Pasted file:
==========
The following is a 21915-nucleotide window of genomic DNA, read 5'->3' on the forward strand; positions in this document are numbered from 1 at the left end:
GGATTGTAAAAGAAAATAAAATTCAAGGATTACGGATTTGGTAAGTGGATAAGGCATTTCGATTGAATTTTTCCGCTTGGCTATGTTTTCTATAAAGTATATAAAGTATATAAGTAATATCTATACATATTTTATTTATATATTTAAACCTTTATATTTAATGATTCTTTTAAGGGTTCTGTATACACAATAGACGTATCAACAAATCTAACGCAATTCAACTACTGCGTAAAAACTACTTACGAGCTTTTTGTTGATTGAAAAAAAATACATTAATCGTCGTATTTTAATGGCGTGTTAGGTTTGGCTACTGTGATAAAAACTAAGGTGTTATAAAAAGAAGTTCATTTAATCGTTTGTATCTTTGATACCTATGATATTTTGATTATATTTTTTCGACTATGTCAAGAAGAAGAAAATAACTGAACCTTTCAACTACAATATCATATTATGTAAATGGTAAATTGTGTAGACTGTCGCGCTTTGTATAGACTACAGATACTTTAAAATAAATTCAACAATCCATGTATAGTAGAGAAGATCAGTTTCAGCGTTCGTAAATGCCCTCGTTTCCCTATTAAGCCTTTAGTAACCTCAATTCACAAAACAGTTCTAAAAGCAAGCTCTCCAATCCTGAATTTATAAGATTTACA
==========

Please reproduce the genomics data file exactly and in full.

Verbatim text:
The following is a 21915-nucleotide window of genomic DNA, read 5'->3' on the forward strand; positions in this document are numbered from 1 at the left end:
GGATTGTAAAAGAAAATAAAATTCAAGGATTACGGATTTGGTAAGTGGATAAGGCATTTCGATTGAATTTTTCCGCTTGGCTATGTTTTCTATAAAGTATATAAAGTATATAAGTAATATCTATACATATTTTATTTATATATTTAAACCTTTATATTTAATGATTCTTTTAAGGGTTCTGTATACACAATAGACGTATCAACAAATCTAACGCAATTCAACTACTGCGTAAAAACTACTTACGAGCTTTTTGTTGATTGAAAAAAAATACATTAATCGTCGTATTTTAATGGCGTGTTAGGTTTGGCTACTGTGATAAAAACTAAGGTGTTATAAAAAGAAGTTCATTTAATCGTTTGTATCTTTGATACCTATGATATTTTGATTATATTTTTTCGACTATGTCAAGAAGAAGAAAATAACTGAACCTTTCAACTACAATATCATATTATGTAAATGGTAAATTGTGTAGACTGTCGCGCTTTGTATAGACTACAGATACTTTAAAATAAATTCAACAATCCATGTATAGTAGAGAAGATCAGTTTCAGCGTTCGTAAATGCCCTCGTTTCCCTATTAAGCCTTTAGTAACCTCAATTCACAAAACAGTTCTAAAAGCAAGCTCTCCAATCCTGAATTTATAAGATTTACA